2. The news item ‘ bird steals camera, films flight’ had me thinking.  It states that the bird captured ‘ fascinating footage’ of its flight – all of 110 Kms! Wonder how long that took! You mean, the camera charge lasted that long?? So why is it that only when I want to shoot/ capture something for posterity that my camera quietly shuts down? Making me feel guilty for not feeding it enough… and frustrated because the moment has passed!

Now, back to the cheeky bird. Along the way the bird caught itself peering into the lens! Was it checking if the captured scenes were intact?

All you photographers and videographers, move aside please. Look for other professions – the birds are taking over. They get better view and better coverage – a bird’s eye view?

I wrote the following as soon as I heard the news of my young cousin’s death. He was just 38.

3.           Here today gone tomorrow

              The young life snuffed out

               By one of life’s vagaries,

                     The quirk of fate

                Leaving all near and dear in sorrow..

                             If only we can

                             Understand the ways of the Almighty

                             If only we had taken that one step ahead

                             To keep in touch more often

                              If only we could calm our troubled, sorrowful minds…..

                  May God give us strength to accept His decisions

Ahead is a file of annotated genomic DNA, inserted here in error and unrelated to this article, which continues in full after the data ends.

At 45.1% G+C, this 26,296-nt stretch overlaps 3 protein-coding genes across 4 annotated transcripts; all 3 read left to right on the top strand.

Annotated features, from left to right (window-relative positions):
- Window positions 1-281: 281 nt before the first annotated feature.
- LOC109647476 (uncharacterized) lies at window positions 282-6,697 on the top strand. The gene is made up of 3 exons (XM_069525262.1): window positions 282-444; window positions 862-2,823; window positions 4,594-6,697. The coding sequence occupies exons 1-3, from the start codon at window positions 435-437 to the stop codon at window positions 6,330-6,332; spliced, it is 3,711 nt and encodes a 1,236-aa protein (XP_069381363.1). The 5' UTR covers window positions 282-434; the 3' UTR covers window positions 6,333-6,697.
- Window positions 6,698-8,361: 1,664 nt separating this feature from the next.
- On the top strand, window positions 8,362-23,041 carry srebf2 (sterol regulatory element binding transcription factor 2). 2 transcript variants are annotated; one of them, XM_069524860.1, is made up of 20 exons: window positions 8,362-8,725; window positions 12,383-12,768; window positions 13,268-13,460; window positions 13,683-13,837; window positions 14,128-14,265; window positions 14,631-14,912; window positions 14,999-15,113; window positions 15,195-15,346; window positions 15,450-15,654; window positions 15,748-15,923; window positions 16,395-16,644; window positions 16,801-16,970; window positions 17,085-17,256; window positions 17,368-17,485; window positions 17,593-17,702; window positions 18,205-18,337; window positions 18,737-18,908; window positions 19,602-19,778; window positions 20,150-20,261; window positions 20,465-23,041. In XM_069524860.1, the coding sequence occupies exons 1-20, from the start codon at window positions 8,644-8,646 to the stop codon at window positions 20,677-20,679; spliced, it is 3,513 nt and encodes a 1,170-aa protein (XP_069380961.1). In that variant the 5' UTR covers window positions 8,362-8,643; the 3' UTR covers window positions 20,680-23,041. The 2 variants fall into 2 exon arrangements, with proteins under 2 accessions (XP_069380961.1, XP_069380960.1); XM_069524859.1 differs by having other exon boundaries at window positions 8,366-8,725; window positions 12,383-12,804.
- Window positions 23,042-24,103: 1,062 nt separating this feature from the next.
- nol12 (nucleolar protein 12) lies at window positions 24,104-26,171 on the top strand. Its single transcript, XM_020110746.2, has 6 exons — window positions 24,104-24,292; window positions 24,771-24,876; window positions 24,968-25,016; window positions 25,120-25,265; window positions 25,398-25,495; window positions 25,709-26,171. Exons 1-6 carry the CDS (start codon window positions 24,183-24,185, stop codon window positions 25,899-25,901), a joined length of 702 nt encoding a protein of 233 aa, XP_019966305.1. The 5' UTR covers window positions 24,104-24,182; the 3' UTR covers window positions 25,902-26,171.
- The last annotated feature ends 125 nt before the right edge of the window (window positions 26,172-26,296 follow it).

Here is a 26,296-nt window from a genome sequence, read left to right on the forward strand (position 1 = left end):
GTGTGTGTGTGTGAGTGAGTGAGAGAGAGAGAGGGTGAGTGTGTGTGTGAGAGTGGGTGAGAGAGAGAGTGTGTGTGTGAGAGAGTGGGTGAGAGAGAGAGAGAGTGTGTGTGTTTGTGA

May God give us the courage to bear the loss

                  May God give us the ability to get on with life

                  May God, in His immense kindness bestow His benevolence

                                To do our duty

                                To carry out His commands

                                To give our best

                                To help ourselves and others

Fakth aamcha!

A guest post (actually a comment) from Ruth Fernandes, my colleague at Daksada, and a human being I am glad I met! As a true Mumbaikar, Oops! Bombaywalli, she updates me on Bombay’s suburban train culture. (Re: Of suburban train culture – here and there, then and now…)

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Mini, I can promise you it’s still the same.. the only difference is that you don’t have to shout at the friend who is on the other side of the compartment.. you simply whatsapp a message to her. People are on their phones chatting, playing candy crush etc, but there is always one eye on the passenger next to you, lest you get pick pocketed, or someone jumps into the seat that is intended for you. We Mumbaikars are very smart.. the first question you ask a sitting passenger is where they are alighting. You then book that seat and then you tell the others that, that particular ladies seat is yours. In other words, don’t you dare jump into it, even if I am on candy crush!

Fasts & Festivals, needlework and other craft, shopping for nick -knacks or preparing the veggies in your bag for a quick ‘sabzi’ for dinner…. are all still the same. Exceptions though, are some good ones… your fisherwomen are forbidden from entering the ‘ladies’, ( you cant learn fisher folk swear words anymore!) vendors have far more exciting things to sell, like salwar khameez materials, saris, Chinese decoration items and the ubiquitous plastic covers for fridges and washing machines… you cant find these in Dubai, can you? Well, take a flight to Mumbai and jump into the ladies compartment of our Bombay Trains, or the Women’s Special which is a train painted in Pink, all for ladies… Only, fakth aamcha!, and shop for the uncanniest things possible.

And yes, what really bugs me, in Dubai, above all, is when people stand at the entrance of compartments, even though they do not want to alight… I always tell myself they are not aamchi Mumbaikars! Oops, Bombaywallis! We have learnt, it is now in our DNA.. ‘dont stand by the door, you will get thrown out!’
Ruth